OFFICIAL SELECTION / INTERNATIONAL COMPETITION   FIDMARSEILLE 2013

World premiere / first film competition

   

TONIGHT AND THE PEOPLE

 


Neil BELOUFA

 

 

FRANCE/USA
2013
Colour
HD 2K
80’

Original version
English
Subtitles
French
Photography
Guillaume le Grontec
Sound
Jordan Miller, Arno Ledoux, Benjamin Laurent
Editing
Ermanno Corrado
Casting
Tony Audin, Joseph Bastian, Cibi Boomer, Sumiko Braun, Willis Cooks, Katie Davies, Cheryl Fidelman, Al Gerschutz, Alexandra Godinez, Bruce Harnishfeger, Gabriel Herrera, Kat Johnston, Trip Langley, Eve Lima, Michael Malcolm, Vince Romo, Alex Rotaru, Curtis Tyrone Scott, J.-T. Vancollie, Bryce Wieth

Production 1 distribution
Petit Film

Filmography
– KEMPINSKI, 2007
– SAYRE AND MARCUS, 2009
– BRUNE RENAULT, 2010
– SANS TITRE, 2010
– THE ANALYST, THE RESEARCHER, THE SCREENWRITER, THE CGI TECH AND THE LAWYER, 2011
– PEOPLE’S PASSION, LIFESTYLE, BEAUTIFUL WINE, GIGANTIC GLASS TOWERS, ALL SURROUNDED BY WATER, 2011
– WORLD DOMINATION, 2012
– PARTY ISLAND, 2012
– REAL ESTATE, 2012

“In an imaginary Los Angeles, a bunch of cow-boys, a group of activists, three hippies, four teenagers and a few gangsters are waiting for a major event that is supposed to happen tonight. Meanwhile, they talk about their values, dreams, ideal lovers, and about how politics affect their lives.” Such is the synopsis of Neil Beloufa’s first feature film, the lengthy and logical follow-up to several short films, including the beautiful Kampinski (2007). But it should be added that this heterogeneous and unbelievable reunion is caught in a rigorously ordered net. With sitcom-like flat lights, deliberately artificial settings, recorded depthless voices uttering edited dialogues from previous interviews, stereotyped cast and mechanical acting, nothing strays out of line, life has deserted the place, leaving physical shells to their fate as puppets. Although the project lies somewhere between a sociological survey (it crudely reports the emptiness of truisms actually recorded) and a study of imaginary representations (it piles up clichés of social positions dictated by and reproduced on TV), the outcome of this detailed work is something altogether different. Realism turns into fancy. Because the apocalypse all the characters are waiting for has already happened, and we are actually in Hell.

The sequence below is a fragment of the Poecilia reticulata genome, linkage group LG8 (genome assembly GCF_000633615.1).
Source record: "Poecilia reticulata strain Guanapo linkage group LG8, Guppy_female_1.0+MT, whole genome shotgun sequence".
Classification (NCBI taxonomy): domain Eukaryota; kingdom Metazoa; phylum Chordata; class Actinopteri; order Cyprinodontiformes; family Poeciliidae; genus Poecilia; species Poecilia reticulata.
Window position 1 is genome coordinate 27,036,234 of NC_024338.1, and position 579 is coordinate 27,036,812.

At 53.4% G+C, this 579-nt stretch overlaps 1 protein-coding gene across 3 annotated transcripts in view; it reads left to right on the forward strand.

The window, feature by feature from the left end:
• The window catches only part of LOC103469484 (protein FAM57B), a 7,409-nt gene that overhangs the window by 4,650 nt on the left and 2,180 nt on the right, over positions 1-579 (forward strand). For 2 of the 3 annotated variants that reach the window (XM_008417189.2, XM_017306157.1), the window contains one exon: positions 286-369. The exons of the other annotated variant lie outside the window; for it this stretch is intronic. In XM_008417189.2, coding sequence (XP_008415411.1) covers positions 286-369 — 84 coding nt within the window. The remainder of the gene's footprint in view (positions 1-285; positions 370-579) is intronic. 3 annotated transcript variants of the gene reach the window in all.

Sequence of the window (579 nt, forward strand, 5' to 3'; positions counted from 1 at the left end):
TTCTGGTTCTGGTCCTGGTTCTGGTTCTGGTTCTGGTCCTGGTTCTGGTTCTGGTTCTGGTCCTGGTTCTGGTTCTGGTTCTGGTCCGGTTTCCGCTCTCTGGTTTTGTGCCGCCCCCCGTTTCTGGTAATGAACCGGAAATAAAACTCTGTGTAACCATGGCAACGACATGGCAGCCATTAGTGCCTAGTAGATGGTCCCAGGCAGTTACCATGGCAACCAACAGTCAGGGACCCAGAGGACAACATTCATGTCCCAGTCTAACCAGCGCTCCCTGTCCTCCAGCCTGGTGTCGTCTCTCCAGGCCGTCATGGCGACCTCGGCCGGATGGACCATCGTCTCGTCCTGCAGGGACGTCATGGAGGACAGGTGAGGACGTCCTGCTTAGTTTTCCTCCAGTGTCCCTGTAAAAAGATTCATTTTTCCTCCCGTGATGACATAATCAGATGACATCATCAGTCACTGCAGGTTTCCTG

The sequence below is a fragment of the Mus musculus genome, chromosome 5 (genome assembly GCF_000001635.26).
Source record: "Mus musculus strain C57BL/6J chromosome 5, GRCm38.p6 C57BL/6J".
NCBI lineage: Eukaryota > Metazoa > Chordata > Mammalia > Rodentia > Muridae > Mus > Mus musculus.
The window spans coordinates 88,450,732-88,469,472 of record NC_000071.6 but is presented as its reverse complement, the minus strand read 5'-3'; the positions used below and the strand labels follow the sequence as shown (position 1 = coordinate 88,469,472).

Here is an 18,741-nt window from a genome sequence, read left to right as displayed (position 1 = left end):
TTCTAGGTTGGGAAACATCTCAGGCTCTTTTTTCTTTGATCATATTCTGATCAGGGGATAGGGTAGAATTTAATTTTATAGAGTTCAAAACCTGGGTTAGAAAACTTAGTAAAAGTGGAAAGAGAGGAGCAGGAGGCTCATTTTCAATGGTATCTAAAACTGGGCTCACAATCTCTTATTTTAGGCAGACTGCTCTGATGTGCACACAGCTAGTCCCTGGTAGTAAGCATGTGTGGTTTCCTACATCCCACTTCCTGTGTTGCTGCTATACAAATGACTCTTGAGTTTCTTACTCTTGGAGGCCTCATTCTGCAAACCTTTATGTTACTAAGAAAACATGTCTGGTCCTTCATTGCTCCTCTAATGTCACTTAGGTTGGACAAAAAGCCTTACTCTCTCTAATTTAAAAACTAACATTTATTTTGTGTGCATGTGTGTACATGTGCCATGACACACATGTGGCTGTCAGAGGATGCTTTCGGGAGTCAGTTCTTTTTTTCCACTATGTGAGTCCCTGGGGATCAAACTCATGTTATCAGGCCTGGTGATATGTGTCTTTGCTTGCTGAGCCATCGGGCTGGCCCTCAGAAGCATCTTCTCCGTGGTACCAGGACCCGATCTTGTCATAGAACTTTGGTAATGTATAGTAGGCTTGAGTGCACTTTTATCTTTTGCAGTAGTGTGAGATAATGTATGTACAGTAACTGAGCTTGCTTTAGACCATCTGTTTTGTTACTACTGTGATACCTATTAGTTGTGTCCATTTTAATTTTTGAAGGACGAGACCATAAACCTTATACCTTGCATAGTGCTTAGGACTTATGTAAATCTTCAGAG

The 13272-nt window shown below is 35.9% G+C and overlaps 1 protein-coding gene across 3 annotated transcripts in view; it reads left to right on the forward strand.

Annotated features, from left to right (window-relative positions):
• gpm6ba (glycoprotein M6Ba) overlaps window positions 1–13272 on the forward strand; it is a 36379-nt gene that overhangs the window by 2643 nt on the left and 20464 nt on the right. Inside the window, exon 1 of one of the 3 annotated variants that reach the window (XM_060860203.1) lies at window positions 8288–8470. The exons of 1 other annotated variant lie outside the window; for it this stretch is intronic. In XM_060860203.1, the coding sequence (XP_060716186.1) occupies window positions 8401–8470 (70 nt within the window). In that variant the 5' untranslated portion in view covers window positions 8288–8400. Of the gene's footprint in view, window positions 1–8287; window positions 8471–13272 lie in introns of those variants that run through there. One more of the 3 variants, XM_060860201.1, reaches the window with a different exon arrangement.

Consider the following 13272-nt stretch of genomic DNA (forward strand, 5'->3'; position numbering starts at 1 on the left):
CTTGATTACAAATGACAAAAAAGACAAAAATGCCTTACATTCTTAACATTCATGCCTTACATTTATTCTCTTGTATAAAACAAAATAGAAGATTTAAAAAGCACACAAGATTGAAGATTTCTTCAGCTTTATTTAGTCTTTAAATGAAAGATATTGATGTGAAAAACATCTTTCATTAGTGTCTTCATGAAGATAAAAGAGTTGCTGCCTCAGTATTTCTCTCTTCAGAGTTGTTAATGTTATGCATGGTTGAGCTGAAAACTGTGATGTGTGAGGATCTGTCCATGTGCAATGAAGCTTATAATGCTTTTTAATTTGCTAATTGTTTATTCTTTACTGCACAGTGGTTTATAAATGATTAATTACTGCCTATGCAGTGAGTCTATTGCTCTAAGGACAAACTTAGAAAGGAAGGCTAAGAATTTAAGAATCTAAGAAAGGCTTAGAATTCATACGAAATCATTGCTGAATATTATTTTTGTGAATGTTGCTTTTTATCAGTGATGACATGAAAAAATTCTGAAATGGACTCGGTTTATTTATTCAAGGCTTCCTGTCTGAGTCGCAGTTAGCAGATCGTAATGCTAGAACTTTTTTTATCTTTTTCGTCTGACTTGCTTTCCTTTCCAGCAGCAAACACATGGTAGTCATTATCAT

Jean-Pierre Rehm

FaLang translation system by Faboba